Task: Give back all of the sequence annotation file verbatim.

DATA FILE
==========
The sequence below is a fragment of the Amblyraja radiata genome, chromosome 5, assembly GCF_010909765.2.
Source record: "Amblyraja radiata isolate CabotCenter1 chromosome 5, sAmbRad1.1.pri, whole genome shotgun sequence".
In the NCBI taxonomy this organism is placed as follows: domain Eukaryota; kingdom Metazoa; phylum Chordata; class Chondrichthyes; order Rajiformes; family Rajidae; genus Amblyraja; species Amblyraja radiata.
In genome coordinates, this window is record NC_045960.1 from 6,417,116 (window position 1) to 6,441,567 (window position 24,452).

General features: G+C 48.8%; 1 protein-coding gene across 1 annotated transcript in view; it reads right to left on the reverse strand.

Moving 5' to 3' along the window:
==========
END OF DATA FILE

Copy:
The sequence below is a fragment of the Amblyraja radiata genome, chromosome 5, assembly GCF_010909765.2.
Source record: "Amblyraja radiata isolate CabotCenter1 chromosome 5, sAmbRad1.1.pri, whole genome shotgun sequence".
In the NCBI taxonomy this organism is placed as follows: domain Eukaryota; kingdom Metazoa; phylum Chordata; class Chondrichthyes; order Rajiformes; family Rajidae; genus Amblyraja; species Amblyraja radiata.
In genome coordinates, this window is record NC_045960.1 from 6,417,116 (window position 1) to 6,441,567 (window position 24,452).

General features: G+C 48.8%; 1 protein-coding gene across 1 annotated transcript in view; it reads right to left on the reverse strand.

Moving 5' to 3' along the window: